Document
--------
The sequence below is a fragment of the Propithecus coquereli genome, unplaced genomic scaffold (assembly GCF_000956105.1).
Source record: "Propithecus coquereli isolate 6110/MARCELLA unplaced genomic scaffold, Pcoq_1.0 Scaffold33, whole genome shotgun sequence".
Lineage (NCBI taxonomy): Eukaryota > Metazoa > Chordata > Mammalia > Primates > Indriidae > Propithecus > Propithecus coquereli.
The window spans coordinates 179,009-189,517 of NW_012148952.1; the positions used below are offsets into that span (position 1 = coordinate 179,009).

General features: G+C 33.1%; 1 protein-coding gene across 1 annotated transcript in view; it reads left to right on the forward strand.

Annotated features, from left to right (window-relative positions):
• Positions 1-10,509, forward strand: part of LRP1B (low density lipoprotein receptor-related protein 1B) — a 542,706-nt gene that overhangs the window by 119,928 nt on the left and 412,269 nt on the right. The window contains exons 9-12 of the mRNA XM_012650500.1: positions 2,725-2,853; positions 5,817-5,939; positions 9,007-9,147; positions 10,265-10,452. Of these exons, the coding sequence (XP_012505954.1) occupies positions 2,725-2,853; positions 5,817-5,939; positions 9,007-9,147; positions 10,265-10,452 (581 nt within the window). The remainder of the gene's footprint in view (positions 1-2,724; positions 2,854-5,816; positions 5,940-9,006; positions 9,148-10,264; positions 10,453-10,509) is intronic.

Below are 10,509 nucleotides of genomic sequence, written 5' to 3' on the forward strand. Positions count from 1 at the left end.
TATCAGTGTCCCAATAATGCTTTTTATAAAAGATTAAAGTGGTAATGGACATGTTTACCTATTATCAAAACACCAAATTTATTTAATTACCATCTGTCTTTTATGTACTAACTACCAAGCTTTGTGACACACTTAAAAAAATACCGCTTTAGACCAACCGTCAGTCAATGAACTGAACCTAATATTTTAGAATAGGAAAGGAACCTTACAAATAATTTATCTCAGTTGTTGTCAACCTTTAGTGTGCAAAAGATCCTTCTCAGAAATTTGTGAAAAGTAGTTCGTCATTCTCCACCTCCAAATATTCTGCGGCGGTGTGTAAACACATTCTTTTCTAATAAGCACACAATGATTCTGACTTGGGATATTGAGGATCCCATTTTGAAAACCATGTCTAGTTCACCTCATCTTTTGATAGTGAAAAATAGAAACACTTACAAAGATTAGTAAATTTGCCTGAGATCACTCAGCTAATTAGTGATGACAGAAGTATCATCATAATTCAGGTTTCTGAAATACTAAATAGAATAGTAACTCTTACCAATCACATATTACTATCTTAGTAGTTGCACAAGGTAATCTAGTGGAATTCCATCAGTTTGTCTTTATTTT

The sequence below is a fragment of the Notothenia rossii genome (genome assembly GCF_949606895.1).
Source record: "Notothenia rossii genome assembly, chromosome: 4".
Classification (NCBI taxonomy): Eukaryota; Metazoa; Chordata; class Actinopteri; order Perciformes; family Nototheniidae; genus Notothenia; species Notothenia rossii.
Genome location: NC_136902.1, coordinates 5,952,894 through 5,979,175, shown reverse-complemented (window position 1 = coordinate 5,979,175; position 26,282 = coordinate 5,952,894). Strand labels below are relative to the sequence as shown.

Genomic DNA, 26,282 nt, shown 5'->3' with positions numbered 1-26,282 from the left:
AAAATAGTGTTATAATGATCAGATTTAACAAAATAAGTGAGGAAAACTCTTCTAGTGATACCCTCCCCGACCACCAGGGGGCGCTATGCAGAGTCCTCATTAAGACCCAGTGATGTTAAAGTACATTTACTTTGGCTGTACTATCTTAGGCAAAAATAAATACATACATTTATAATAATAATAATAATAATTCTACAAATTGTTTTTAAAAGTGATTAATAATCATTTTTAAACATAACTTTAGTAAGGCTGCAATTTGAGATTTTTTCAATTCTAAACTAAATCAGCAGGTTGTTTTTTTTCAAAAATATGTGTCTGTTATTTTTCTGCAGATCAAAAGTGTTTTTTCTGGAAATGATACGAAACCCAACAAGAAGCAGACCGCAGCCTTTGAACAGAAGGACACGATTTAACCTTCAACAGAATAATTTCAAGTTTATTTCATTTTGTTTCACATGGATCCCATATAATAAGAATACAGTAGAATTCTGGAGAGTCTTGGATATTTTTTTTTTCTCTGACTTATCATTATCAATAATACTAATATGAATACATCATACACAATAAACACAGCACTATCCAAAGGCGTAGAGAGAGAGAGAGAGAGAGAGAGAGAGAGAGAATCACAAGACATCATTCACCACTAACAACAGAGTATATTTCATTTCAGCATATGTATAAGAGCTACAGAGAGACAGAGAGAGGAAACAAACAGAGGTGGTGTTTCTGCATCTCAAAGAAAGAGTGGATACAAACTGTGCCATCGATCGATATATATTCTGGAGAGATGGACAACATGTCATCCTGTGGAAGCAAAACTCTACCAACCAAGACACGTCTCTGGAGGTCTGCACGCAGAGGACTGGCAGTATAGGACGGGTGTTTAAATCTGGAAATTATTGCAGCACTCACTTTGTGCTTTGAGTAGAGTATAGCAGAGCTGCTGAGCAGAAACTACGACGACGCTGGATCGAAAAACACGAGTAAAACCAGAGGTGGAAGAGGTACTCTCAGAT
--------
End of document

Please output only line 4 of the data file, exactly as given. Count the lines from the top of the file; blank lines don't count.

The window spans coordinates 179,009-189,517 of NW_012148952.1; the positions used below are offsets into that span (position 1 = coordinate 179,009).